I thought I would pass on an experience I had. In a workshop two years ago I had a blind person as a participant. I relied a lot on some of the visuals I have on PowerPoint. Here are a few things that worked.
I sent the person the text of the workbook and the text of the slides in advance so that they could have their computer read the workbook to them in advance. Many blind people have a computer program that reads text to them, but it needs to be in MS Word type format, it can't read PowerPoint. So I converted my PowerPoint slides to Word using the Save As option. They listened to the slide text as I spoke during the workshop. The next challenge was how to get them to "see" some of the more complex graphics that I use. My solution here was to use Lego building blocks and string. I arranged the blocks in the pattern as on the slide, had them feel the layout, then helped them move the blocks to where they needed to go. For lines I used string between two points. It was a little more work thinking of the ideas, but I learned a great deal from the experience and the participant greatly appreciated the efforts (which were actually not that much on my part).
-- Mary Young
I work with the Sun Sounds Foundation, Inc. here in AZ presenting fundraising events that fund a radio station for individuals with visual disabilities, whether that be blindness, physical disabilities that they can not hold print, or learning disabilities that make hearing words easier to comprehend than reading them. Some of the things I've picked up are:
- Font size -- minimum of 14 point for handouts and use 1" margins - use a lot of white space to allow their eyes to focus on words. Many near blind individuals can read if given large print items.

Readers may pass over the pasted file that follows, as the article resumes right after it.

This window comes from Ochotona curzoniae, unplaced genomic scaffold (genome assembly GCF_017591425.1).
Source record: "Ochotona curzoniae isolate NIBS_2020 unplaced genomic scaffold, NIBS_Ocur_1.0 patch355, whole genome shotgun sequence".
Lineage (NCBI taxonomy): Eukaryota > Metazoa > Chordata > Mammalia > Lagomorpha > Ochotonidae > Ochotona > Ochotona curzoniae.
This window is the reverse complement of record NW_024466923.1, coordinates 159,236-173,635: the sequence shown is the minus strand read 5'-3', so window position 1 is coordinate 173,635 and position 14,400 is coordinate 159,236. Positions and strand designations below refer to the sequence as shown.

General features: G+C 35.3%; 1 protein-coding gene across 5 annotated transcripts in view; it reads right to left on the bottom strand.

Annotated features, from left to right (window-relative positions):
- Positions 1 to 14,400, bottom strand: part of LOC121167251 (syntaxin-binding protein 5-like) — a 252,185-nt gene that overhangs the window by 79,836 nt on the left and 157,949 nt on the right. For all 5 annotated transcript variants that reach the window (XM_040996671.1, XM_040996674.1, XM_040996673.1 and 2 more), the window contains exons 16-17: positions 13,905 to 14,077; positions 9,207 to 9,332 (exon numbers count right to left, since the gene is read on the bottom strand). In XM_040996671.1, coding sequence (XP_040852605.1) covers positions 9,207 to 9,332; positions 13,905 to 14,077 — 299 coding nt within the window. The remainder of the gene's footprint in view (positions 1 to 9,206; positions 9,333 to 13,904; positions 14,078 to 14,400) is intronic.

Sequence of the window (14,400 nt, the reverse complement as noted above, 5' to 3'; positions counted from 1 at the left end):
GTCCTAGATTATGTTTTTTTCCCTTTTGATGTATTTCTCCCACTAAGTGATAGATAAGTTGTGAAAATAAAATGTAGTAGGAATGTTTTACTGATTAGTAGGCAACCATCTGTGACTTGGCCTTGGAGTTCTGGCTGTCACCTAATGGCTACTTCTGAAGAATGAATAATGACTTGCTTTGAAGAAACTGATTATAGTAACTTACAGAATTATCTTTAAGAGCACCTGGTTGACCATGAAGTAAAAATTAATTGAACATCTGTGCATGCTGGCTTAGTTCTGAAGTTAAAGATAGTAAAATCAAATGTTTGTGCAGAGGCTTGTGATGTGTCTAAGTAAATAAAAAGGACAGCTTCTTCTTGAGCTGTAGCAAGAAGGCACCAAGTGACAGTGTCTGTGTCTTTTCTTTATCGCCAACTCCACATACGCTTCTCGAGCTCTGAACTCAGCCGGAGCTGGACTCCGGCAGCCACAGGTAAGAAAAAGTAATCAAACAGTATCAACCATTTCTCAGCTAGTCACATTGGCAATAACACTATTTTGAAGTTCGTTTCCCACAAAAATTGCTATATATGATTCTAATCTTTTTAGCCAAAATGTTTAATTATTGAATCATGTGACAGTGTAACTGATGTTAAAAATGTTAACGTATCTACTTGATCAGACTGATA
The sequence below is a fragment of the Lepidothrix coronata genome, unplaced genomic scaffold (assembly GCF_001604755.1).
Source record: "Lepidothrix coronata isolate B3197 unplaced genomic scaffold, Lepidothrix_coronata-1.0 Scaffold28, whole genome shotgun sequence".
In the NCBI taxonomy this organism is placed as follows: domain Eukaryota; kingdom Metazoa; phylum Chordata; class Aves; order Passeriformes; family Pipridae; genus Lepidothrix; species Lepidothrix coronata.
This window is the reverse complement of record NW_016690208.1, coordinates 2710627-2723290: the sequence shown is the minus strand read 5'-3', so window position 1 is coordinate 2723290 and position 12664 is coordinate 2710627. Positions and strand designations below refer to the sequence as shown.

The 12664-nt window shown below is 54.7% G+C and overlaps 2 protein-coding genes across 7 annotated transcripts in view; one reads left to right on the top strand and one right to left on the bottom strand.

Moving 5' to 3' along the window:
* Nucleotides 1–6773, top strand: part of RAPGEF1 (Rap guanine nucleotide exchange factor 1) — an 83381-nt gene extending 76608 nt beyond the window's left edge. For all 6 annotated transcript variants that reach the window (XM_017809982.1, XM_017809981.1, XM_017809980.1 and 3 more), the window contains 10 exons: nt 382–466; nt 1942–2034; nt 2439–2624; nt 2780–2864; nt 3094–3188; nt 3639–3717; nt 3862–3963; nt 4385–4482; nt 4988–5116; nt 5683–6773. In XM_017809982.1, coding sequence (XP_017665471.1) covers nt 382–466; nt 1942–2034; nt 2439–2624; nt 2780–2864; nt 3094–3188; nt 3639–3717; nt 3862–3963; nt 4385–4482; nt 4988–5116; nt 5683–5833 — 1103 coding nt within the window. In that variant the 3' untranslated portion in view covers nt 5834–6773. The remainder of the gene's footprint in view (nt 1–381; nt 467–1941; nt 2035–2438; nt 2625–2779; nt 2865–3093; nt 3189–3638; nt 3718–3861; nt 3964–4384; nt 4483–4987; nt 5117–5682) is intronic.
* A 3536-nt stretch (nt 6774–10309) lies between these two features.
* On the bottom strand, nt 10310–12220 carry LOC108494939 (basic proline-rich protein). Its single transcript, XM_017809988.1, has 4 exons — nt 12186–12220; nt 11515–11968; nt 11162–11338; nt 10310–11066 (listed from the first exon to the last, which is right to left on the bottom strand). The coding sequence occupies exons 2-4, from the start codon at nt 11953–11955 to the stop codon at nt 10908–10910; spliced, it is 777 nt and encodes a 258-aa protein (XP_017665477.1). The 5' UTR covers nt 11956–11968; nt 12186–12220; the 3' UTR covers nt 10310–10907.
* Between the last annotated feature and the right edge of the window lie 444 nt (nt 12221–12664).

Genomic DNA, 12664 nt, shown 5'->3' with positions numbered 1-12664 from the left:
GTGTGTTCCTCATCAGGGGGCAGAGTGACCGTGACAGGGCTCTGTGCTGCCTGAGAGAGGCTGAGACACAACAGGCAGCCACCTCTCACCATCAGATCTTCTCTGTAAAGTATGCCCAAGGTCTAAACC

- Certain blindness can see yellow and black easier than white. I use yellow paper for everything I can for that reason. The more neon the better.
- Many blind use Braille readers. If you can give them electronic versions of handouts, they can have their machines read them to them later in the office. Better yet, if you send them ahead of time, they can read them and have the knowledge before your presentation.
- If you have a website, make sure every page is labeled properly and does not contain a header. Again, for a Braille reade, it reads everything -- so if you mislabel a page, they may not read it after hearing the title.
- In a presentation setup, I always ask everyone to say hi and identify themselves before starting. This helps someone who is blind know who is speaking and where they are within the room.
- Also make sure things are labeled or explained -- e.g., bathrooms -- tell them take a right, etc.
You may want to contact your local library for the blind or other related programs. There are also resources like that for deaf audiences and other disabilities.